Women who are pregnant or menstruating are denied water in an Akwa Ibom village – WASH

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In Mbiabet Ikot Udo, in the Ini local government area of Akwa Ibom State, the Coordinator, Water, Sanitation, and Hygiene (WaSH)-Gender Project Team, Prof Emmanuel Akpabio, has revealed that menstruation women and twin mothers are denied access to drinking water due to superstitious fears that the water supply will run empty.

In an interview with local media on Friday, Prof. Akpabio, Director of the University of Uyo’s Office of International Programs, made the announcement.

He explained that the discovery was documented as part of the team’s study of three counties in the state.

The lack of clean water and the fear that it would be poisoned have, he claimed, allowed this myth to persist unchecked for decades in the affected population.

Noting that women, girls, and other vulnerable individuals are hampered in their ability to participate in economic and educational activities due to a lack of access to WaSH, the professor advocated for strong public intervention in providing water for such communities, noting that this would also address the issue of open defecation.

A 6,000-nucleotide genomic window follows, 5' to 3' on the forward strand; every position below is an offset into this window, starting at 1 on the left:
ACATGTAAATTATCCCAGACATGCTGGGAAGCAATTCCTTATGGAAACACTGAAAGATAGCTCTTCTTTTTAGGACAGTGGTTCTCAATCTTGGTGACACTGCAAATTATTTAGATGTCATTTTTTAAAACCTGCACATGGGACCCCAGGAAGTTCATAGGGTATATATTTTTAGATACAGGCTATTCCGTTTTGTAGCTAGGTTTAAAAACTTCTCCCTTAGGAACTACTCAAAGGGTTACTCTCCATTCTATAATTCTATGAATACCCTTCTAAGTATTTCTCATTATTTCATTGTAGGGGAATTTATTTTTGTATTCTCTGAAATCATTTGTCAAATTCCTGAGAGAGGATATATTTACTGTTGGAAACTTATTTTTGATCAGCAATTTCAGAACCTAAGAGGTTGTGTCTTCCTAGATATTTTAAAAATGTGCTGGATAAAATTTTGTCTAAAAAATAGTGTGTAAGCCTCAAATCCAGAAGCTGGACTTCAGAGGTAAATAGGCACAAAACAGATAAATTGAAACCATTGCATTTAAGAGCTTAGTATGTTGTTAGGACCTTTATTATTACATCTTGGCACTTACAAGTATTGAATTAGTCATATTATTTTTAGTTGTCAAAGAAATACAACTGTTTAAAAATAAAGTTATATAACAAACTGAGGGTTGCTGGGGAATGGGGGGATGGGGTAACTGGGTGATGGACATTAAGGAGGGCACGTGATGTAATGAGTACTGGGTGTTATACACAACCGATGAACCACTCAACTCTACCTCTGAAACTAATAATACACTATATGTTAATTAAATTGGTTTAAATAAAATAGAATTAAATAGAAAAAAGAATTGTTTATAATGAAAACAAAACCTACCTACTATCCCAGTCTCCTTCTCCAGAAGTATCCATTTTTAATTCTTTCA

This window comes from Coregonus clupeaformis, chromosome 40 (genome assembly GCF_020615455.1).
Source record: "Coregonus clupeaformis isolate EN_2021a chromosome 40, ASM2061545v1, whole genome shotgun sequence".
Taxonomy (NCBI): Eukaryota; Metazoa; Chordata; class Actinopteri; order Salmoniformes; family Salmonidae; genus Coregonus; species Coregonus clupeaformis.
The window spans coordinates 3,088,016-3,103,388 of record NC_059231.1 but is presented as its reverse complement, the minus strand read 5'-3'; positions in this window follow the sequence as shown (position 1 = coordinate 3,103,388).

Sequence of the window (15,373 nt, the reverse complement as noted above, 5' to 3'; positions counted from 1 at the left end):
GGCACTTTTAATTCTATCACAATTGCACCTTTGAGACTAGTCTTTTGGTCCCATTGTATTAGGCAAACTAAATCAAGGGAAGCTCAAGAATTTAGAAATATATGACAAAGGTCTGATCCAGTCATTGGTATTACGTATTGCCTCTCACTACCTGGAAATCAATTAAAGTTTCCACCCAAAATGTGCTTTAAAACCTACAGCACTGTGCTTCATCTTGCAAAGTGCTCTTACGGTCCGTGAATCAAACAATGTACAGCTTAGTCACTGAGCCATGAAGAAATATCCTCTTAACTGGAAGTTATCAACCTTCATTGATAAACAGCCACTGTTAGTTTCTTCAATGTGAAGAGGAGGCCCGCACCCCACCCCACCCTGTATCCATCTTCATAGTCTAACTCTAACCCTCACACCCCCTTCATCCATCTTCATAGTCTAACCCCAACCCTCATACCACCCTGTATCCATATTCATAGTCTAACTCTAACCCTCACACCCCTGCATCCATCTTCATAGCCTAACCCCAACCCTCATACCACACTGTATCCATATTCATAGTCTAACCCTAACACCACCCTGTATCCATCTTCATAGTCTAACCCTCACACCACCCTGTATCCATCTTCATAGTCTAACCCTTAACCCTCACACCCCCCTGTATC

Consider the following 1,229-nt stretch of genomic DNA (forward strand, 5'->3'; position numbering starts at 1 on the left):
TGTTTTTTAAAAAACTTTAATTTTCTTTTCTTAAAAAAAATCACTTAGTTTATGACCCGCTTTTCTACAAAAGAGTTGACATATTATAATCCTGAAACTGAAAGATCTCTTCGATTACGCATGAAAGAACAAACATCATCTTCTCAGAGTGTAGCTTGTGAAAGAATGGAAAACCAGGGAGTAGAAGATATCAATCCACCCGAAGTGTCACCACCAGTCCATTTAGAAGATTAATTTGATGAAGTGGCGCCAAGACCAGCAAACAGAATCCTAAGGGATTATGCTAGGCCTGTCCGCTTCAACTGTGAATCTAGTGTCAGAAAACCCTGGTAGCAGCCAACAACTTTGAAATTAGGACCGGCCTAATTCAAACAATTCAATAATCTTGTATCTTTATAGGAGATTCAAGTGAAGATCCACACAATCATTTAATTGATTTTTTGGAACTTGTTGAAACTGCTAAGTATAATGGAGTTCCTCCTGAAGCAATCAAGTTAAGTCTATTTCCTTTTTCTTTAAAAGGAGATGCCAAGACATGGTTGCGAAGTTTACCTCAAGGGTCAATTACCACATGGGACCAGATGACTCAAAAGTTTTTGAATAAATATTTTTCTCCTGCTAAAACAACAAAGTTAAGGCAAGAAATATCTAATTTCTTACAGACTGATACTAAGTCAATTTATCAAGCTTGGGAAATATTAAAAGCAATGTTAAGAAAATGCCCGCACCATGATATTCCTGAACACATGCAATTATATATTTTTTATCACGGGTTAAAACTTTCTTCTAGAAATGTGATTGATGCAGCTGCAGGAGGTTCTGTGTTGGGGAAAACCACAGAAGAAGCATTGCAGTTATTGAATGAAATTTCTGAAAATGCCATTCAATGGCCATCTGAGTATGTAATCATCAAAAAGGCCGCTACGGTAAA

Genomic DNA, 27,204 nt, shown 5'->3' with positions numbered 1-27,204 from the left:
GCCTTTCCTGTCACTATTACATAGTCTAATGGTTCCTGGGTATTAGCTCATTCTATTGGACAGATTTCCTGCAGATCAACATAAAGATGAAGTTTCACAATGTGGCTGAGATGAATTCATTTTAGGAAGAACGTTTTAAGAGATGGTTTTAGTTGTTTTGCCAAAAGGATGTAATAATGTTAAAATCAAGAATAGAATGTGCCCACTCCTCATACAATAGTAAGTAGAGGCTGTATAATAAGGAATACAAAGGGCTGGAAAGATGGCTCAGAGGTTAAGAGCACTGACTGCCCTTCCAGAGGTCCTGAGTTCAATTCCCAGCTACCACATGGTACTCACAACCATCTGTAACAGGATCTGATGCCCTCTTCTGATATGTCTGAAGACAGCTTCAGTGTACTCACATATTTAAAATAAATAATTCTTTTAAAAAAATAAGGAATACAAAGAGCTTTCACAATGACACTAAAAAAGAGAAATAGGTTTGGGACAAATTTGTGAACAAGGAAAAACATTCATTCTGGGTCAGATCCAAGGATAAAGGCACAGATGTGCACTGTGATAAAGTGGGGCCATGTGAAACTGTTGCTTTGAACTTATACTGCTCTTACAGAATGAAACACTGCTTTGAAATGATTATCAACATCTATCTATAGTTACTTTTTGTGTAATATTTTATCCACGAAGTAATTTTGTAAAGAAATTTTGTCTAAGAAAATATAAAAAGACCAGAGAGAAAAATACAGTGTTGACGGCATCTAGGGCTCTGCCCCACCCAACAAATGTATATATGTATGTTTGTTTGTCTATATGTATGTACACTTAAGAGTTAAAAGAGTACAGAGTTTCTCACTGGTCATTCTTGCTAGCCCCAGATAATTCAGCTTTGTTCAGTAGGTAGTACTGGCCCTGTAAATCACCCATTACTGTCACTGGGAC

“For Mbiabet Ikot Udo, there is just one supply of drinking water, yet stagnant water (Idim Affia) maintains itself by undersurface drainage with a brownish hue. During the dry season, when other sources would have dried up, this supplies water to a population of 1,200, plus an additional six settlements (about 6,000 people). Domestic and industrial users alike can fill their water tanks from this supply.

This water is off-limits to pregnant women who are expecting twins. We’ve been told that whenever a mother of multiples visits the stream, it becomes contaminated with unknown substances, dries up gradually, and only returns to normal after communal rituals and sacrifices are carried out.

“Women who are menstruating are also traditionally forbidden from entering the stream, with prolonged blood discharge as the penalty for disobeying this rule. The only way for the victims to receive water is through family, friends, paid help, or community donations. If they can’t receive help, “they’ll go without water for that time,” Akpabio said.

He said that the practice has contributed to sexism in the provision of WaSH services and has put women at risk of experiencing psychosocial and other types of gender-based abuse, all of which have negative effects on their health.

To quote him: “When women in their menstrual cycles are denied access to water and safe spaces for menstrual hygiene management, as in Mbiabet Ikot Udo, they are directly and indirectly subjected to psychosocial and other forms of gender-based violence, as well as affect their health as they struggle to make up for such a lack. Their basic human rights are often infringed, and they lack the agency to fight back.

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